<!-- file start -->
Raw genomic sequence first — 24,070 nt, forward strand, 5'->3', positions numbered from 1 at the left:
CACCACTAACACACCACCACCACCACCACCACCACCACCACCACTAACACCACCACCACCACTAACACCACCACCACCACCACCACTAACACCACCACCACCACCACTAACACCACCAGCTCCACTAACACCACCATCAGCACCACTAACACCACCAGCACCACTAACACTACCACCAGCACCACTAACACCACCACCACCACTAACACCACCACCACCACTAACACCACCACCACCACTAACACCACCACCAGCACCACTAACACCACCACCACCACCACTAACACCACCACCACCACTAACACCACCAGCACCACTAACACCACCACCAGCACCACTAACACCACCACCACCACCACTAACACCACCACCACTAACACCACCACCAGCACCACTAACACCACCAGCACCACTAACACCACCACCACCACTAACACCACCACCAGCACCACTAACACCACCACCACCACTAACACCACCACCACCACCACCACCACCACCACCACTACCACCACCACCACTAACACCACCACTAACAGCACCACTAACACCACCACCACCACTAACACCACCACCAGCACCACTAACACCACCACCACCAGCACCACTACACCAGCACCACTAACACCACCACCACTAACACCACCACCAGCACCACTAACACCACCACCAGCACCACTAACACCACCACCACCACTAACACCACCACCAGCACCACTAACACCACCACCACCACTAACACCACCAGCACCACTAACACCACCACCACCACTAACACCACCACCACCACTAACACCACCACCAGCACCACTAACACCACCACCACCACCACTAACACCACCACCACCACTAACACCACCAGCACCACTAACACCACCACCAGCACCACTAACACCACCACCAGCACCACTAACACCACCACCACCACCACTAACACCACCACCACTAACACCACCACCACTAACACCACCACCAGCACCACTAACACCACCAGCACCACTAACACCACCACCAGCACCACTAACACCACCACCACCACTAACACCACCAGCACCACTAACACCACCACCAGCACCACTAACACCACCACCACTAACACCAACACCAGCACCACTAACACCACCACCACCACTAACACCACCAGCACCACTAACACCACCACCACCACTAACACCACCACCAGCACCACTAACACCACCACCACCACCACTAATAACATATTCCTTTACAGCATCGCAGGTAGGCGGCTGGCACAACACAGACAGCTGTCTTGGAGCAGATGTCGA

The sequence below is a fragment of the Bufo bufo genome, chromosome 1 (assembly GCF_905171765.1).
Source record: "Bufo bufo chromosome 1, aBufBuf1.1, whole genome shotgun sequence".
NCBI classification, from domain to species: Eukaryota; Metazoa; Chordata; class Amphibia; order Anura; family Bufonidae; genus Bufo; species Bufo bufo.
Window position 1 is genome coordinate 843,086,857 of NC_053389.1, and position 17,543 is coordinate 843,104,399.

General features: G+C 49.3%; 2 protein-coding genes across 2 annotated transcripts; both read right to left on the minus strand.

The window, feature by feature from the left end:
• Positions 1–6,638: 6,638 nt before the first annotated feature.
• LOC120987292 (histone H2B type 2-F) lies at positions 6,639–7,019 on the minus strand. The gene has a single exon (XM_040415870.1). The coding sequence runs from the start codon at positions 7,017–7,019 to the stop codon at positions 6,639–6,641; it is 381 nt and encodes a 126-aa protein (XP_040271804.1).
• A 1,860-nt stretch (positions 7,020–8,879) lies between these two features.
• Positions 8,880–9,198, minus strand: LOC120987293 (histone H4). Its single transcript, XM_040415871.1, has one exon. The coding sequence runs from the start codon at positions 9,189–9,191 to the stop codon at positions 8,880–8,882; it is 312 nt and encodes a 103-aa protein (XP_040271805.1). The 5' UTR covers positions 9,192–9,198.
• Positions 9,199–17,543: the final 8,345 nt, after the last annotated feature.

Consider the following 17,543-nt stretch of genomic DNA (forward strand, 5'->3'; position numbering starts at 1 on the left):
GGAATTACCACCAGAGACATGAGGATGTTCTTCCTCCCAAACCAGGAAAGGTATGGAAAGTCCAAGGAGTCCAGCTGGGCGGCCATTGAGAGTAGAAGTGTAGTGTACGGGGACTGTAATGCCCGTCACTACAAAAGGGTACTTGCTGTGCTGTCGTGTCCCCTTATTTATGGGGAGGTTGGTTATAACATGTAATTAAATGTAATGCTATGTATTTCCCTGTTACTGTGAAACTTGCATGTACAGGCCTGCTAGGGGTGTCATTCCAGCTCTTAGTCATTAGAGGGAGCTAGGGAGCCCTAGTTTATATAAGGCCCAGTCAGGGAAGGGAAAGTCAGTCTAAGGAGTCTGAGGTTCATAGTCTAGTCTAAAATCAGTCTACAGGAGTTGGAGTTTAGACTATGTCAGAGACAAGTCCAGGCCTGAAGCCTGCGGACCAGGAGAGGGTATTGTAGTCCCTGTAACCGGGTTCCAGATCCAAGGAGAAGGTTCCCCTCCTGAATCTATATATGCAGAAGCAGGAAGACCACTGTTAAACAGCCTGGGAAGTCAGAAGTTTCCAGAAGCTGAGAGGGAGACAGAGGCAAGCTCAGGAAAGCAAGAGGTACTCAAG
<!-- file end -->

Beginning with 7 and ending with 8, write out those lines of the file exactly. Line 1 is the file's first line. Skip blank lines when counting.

General features: G+C 49.3%; 2 protein-coding genes across 2 annotated transcripts; both read right to left on the minus strand.

The window, feature by feature from the left end: